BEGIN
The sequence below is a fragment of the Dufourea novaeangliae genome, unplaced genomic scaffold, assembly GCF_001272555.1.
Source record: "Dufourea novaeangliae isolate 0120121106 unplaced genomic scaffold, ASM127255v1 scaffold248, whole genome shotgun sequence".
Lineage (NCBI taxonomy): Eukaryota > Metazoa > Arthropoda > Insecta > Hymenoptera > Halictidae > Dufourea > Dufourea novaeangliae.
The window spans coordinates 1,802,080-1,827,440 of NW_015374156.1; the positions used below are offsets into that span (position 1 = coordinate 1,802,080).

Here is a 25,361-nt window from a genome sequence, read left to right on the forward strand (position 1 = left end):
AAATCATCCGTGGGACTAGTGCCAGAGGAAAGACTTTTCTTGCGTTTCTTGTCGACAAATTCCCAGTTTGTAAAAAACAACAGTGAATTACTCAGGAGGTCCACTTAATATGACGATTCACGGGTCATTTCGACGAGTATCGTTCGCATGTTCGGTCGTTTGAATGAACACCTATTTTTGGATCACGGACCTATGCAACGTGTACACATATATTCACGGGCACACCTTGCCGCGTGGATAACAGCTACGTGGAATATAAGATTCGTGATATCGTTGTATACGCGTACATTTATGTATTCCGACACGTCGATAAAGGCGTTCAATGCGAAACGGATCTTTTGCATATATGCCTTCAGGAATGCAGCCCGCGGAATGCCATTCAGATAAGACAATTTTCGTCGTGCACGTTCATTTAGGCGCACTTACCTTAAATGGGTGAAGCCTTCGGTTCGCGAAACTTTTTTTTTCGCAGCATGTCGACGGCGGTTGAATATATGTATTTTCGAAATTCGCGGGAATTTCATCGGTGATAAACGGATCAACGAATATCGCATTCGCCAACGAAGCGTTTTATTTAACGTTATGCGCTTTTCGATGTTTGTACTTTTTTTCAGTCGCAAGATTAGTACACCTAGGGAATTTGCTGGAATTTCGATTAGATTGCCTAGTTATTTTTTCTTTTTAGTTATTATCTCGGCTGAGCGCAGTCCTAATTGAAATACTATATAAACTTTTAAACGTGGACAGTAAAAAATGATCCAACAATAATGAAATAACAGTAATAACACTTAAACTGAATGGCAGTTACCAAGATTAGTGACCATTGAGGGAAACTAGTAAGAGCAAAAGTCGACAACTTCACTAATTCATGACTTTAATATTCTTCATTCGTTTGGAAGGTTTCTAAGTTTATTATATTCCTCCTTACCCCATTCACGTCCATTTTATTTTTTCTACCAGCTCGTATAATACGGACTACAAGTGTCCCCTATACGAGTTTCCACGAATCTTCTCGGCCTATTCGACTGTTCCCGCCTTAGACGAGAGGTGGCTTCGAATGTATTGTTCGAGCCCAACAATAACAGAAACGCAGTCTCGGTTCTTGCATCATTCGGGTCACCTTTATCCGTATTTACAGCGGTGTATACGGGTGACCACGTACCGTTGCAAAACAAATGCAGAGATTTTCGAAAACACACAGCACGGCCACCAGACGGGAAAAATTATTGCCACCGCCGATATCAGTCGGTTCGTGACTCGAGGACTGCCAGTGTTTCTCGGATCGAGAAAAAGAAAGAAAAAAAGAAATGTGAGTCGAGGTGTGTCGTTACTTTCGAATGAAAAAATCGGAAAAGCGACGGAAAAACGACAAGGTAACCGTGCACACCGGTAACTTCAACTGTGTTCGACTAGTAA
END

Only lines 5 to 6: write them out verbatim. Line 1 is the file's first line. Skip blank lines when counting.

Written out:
Here is a 25,361-nt window from a genome sequence, read left to right on the forward strand (position 1 = left end):
AAATCATCCGTGGGACTAGTGCCAGAGGAAAGACTTTTCTTGCGTTTCTTGTCGACAAATTCCCAGTTTGTAAAAAACAACAGTGAATTACTCAGGAGGTCCACTTAATATGACGATTCACGGGTCATTTCGACGAGTATCGTTCGCATGTTCGGTCGTTTGAATGAACACCTATTTTTGGATCACGGACCTATGCAACGTGTACACATATATTCACGGGCACACCTTGCCGCGTGGATAACAGCTACGTGGAATATAAGATTCGTGATATCGTTGTATACGCGTACATTTATGTATTCCGACACGTCGATAAAGGCGTTCAATGCGAAACGGATCTTTTGCATATATGCCTTCAGGAATGCAGCCCGCGGAATGCCATTCAGATAAGACAATTTTCGTCGTGCACGTTCATTTAGGCGCACTTACCTTAAATGGGTGAAGCCTTCGGTTCGCGAAACTTTTTTTTTCGCAGCATGTCGACGGCGGTTGAATATATGTATTTTCGAAATTCGCGGGAATTTCATCGGTGATAAACGGATCAACGAATATCGCATTCGCCAACGAAGCGTTTTATTTAACGTTATGCGCTTTTCGATGTTTGTACTTTTTTTCAGTCGCAAGATTAGTACACCTAGGGAATTTGCTGGAATTTCGATTAGATTGCCTAGTTATTTTTTCTTTTTAGTTATTATCTCGGCTGAGCGCAGTCCTAATTGAAATACTATATAAACTTTTAAACGTGGACAGTAAAAAATGATCCAACAATAATGAAATAACAGTAATAACACTTAAACTGAATGGCAGTTACCAAGATTAGTGACCATTGAGGGAAACTAGTAAGAGCAAAAGTCGACAACTTCACTAATTCATGACTTTAATATTCTTCATTCGTTTGGAAGGTTTCTAAGTTTATTATATTCCTCCTTACCCCATTCACGTCCATTTTATTTTTTCTACCAGCTCGTATAATACGGACTACAAGTGTCCCCTATACGAGTTTCCACGAATCTTCTCGGCCTATTCGACTGTTCCCGCCTTAGACGAGAGGTGGCTTCGAATGTATTGTTCGAGCCCAACAATAACAGAAACGCAGTCTCGGTTCTTGCATCATTCGGGTCACCTTTATCCGTATTTACAGCGGTGTATACGGGTGACCACGTACCGTTGCAAAACAAATGCAGAGATTTTCGAAAACACACAGCACGGCCACCAGACGGGAAAAATTATTGCCACCGCCGATATCAGTCGGTTCGTGACTCGAGGACTGCCAGTGTTTCTCGGATCGAGAAAAAGAAAGAAAAAAAGAAATGTGAGTCGAGGTGTGTCGTTACTTTCGAATGAAAAAATCGGAAAAGCGACGGAAAAACGACAAGGTAACCGTGCACACCGGTAACTTCAACTGTGTTCGACTAGTAA